European Commission’s Vice President Vera Jourova signals that pressure will continue to be applied against Poland and Hungary over rule of law concerns and LGBT rights, but admits that there are limits to what the EU can do to the two countries.
Jourova told Polish new outlet Rzeczpospolita that the European Commission is concerned about local municipal authority resolutions on “LGBT ideology free zones”. She acknowledged, however, that these resolutions have no legal force, so it is difficult for the “perpetrators” of these resolutions to be sanctioned by the EU.
Nevertheless, the European Commission has already acted to stop funding for twinning projects to six Polish municipalities on the grounds that any EU funding should be tied to observance of EU values.
Jourova also confirmed that in 2022, the European Commission will press for transborder family rights, which she says will inevitably mean that member states would have to adjust their own legislation on families.
The European Commission’s vice president responsible for rule of law matters has in the past proposed a mechanism for the European Commission to be able to stop funding for rule of law violations by member states. The German presidency’s proposal has watered that down to violations which affect the disbursement of funds.
Reacting to the German proposal, Jourova said that it was “important not to repeat the experience of Article 7 proceedings” (which can be blocked by any member state other than the one against which the proceedings apply) and that the proposals should not restrict the recipients of funds.
She acknowledged that Poland was diligent with regard to protecting the financial interests of the EU in protecting them from corruption and fraud, and the country is respecting the EU’s procurement standards. Jourovoa says that means it is not at all clear that any sanction mechanism would be used against Poland regarding that issue, but she says there is a need for such a mechanism in terms of deterrence from violations of the rule of law.
But Jourova accepts that “the last word is with the voters of member states. That is right. The European Commission must not abuse its powers”.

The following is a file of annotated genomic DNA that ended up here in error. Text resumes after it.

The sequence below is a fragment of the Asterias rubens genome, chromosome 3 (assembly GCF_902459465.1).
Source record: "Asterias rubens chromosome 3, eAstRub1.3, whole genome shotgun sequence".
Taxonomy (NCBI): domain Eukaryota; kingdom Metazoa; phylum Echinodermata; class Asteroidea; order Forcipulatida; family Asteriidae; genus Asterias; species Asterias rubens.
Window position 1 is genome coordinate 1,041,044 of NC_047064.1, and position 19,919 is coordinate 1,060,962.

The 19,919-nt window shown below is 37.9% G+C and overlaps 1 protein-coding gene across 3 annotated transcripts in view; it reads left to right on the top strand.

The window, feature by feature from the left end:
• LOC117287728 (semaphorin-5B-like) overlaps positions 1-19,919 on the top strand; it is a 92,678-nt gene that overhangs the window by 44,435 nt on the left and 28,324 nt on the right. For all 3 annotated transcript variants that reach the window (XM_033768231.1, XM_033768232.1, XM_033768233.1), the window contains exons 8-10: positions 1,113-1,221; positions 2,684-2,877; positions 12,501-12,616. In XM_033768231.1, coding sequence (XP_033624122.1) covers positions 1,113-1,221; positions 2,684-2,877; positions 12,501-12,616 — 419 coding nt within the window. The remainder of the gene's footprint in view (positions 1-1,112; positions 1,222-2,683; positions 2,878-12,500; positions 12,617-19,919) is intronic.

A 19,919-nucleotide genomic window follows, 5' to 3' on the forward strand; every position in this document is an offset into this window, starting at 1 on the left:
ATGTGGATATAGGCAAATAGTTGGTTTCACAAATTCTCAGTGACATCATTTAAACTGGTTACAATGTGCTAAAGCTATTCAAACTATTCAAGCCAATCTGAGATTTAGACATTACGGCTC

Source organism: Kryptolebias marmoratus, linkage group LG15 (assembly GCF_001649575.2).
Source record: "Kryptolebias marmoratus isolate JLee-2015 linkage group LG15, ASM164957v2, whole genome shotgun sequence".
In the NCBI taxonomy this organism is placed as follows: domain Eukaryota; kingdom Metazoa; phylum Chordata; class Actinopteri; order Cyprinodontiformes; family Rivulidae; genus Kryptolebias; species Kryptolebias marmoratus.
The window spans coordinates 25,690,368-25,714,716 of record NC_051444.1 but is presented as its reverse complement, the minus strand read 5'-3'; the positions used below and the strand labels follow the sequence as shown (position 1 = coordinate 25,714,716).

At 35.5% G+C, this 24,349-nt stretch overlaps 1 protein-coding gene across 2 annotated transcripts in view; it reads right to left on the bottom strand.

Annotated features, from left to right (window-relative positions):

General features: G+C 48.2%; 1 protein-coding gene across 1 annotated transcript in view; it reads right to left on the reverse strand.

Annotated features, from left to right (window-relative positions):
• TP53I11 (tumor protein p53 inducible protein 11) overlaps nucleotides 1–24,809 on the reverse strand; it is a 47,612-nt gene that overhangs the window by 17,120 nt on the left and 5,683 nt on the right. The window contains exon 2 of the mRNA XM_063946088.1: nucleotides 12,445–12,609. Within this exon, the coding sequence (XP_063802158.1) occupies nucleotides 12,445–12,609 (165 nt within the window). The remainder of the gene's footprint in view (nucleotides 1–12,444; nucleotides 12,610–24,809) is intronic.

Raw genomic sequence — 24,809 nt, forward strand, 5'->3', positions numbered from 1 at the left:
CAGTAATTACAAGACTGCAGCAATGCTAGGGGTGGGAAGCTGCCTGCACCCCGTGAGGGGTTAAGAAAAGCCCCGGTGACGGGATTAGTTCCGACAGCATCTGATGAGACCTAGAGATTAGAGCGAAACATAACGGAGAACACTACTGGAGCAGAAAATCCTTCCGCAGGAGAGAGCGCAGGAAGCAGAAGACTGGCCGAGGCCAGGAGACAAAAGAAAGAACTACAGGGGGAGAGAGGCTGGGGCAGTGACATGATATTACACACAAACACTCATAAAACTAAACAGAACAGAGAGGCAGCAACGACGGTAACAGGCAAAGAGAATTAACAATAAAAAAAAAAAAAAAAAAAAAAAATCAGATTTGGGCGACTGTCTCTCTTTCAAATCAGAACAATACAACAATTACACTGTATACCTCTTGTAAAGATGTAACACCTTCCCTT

“It is Polish or Hungarian citizens who elect their parliaments and governments. And they may in future withdraw that support. That is what democracy is about, no one rules forever,” she said.
Jourova claims Hungary needs free elections and independent media
Asked about the fact that Hungarian Prime Minister Viktor Orbán has cut bilateral relations with her over her claims to the German press of a “sick democracy” in Hungary, Jourova defended her stance, saying that she stood on the side of ordinary Hungarians as they should have a right to participate in free elections and have independent media.
“If Prime Minister Orbán treated it as a personal attack, he has now repaid it. But I think that we should calm down and apply some rules of decent communication,” she declared.
It is unclear what element of the Hungary’s electoral system Jourova is referring to, as Hungary holds free elections in accordance with democratic principles. The Hungarian media market also features a plurality of voices missing from other European markets, which are often lacking in Christian and conservative voices.
Hungary’s largest commercial television channel, RTL Klub, a subsidiary of the German RTL Media Group, is also well-known for its anti-Orbán, left-wing stance. It is also the most-watched television news program in Hungary, according to an in-depth report on the Hungarian media landscape, with the station garnering 27.5 percent of Hungary’s viewership as of 2019.
Other news outlets with an editorial line friendly to Hungary’s opposition include Magyar Narancs, HVG, Élet és Irodalom, and Magyar Hang.